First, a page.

(746f) Antagonistic Cooperativity between Antimalarials Controlling b-Hematin Crystallization By Attenuation of Step Pinning
AIChE Annual Meeting
2019 AIChE Annual Meeting
Engineering Sciences and Fundamentals
Thermodynamics at the Nanoscale
Thursday, November 14, 2019 - 5:20pm to 5:40pm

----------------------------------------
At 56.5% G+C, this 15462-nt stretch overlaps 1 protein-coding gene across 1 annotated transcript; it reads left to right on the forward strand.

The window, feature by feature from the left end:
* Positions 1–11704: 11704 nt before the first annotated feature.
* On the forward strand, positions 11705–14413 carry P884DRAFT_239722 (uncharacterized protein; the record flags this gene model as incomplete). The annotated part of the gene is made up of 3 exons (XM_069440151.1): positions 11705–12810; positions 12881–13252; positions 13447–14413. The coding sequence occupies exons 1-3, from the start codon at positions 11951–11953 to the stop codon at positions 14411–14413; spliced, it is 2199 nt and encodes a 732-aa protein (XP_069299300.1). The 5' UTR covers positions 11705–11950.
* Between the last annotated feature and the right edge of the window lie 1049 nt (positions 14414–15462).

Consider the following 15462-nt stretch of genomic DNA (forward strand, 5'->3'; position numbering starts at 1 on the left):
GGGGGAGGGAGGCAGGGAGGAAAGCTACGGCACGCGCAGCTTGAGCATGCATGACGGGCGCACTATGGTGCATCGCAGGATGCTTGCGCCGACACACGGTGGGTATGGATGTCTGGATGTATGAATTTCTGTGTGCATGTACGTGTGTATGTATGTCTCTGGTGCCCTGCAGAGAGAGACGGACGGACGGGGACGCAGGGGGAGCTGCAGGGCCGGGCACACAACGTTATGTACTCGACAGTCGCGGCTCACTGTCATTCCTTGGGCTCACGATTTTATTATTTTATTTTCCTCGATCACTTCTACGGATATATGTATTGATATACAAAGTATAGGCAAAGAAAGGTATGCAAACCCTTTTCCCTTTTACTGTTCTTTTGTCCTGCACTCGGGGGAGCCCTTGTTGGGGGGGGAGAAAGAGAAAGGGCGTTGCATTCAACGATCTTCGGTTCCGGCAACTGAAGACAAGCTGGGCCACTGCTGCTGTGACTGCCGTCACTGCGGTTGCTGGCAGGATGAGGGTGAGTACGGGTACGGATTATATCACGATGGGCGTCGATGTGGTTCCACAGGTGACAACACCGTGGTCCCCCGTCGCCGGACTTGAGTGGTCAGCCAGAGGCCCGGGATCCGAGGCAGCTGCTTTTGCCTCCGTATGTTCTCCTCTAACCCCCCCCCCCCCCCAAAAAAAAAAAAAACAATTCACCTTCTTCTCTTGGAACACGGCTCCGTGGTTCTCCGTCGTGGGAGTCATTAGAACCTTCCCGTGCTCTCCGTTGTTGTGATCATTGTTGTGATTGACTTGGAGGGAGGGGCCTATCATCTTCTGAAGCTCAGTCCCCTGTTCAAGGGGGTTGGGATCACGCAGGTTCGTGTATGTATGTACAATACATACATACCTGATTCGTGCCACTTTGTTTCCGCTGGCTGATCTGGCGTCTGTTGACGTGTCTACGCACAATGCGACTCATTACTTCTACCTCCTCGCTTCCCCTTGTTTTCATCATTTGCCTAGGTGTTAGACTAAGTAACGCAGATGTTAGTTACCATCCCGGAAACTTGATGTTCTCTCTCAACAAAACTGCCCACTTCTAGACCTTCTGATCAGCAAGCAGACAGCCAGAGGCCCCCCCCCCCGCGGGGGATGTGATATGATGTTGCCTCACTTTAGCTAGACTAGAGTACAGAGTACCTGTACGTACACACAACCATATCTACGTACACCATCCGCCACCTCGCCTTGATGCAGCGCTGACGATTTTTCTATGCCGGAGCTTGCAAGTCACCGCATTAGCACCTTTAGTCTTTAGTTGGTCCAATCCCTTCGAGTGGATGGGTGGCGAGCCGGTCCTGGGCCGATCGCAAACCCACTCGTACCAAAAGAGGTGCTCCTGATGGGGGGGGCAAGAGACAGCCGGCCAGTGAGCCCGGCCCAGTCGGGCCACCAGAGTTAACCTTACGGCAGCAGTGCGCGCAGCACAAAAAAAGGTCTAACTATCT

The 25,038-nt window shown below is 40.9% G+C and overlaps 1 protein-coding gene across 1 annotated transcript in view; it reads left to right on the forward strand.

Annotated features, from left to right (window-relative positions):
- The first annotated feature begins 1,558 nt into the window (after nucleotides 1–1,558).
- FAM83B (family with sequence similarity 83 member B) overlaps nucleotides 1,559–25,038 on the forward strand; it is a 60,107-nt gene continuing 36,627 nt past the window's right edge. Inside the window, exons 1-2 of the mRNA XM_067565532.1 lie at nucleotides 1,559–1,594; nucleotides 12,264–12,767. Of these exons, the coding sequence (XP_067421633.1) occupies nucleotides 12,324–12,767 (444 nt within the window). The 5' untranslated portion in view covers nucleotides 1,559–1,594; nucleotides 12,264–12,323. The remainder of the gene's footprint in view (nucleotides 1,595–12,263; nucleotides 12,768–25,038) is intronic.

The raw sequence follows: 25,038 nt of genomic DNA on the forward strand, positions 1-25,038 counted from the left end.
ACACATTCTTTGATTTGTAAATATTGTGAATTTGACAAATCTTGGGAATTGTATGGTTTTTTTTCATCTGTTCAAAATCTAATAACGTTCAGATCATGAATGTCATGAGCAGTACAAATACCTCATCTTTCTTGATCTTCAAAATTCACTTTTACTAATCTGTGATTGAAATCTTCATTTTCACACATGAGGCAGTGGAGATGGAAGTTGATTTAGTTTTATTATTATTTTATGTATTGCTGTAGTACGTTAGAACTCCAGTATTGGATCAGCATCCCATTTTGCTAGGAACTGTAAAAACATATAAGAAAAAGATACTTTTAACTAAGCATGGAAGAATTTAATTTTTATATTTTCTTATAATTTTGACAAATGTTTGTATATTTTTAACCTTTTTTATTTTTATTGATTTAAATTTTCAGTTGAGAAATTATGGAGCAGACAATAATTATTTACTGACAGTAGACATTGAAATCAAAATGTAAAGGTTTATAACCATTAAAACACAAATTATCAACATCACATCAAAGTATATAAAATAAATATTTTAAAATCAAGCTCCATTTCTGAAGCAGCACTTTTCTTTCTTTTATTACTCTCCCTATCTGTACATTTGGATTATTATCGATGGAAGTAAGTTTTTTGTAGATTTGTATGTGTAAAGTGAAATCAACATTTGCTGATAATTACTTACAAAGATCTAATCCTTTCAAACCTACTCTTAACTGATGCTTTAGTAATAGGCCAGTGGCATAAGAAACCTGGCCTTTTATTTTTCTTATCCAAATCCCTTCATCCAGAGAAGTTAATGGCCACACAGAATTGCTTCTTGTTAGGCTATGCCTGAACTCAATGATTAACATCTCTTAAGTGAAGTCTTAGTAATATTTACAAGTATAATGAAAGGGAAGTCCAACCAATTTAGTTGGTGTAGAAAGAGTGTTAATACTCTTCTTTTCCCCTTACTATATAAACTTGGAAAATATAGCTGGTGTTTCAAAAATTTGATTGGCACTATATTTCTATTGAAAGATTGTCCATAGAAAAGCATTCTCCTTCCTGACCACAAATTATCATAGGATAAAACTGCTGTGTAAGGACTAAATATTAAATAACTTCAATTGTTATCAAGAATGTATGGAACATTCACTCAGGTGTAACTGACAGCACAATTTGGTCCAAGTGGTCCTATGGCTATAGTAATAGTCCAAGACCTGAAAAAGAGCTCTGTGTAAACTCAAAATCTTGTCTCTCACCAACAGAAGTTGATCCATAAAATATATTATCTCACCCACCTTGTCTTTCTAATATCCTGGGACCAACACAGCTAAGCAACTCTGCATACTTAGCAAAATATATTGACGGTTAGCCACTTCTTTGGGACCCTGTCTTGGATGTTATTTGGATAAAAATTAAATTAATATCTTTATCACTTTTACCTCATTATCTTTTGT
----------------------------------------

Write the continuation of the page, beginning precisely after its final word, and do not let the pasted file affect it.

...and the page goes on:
The pathologies of malaria, gout, kidney stones, and other diseases involve crystallization and its inhibition is the target of drugs that are often combined for increased efficacy. Hematin is a toxic byproduct of hemoglobin digestion in malaria parasites and suppression of its sequestration into inert hemozoin crystals is a favored pathway for parasite elimination. Current state-of-the-art antimalarial regimens combine two or more hematin crystallization blockers, though extensive efforts have failed to deliver molecular-level understanding of the synergy or antagonism between the partner drugs. Here we use a combination of scanning probe microscopy and molecular modeling and demonstrate that drug pairs, whose constituents employ distinct mechanisms of hematin crystallization inhibition, kink blocking and step pinning, exhibit both synergistic and antagonistic cooperativity depending on the drug combination and applied concentrations. Whereas synergism between two crystal growth modifiers is expected, the antagonistic cooperativity defies current crystal growth models. We demonstrate that kink blockers reduce the line tension of step edges, which facilitates both the nucleation of new crystal layers and step propagation through the gates created by step-pinners. The molecular viewpoint on cooperativity between crystallization modifiers provides guidance on the pairing of drugs in malaria combination therapies. The proposed mechanisms suggest strategies to control pathological and physiological crystallization in living organisms, and to understand crystallization in ubiquitous natural and engineered systems, which occurs in complex multicomponent environments.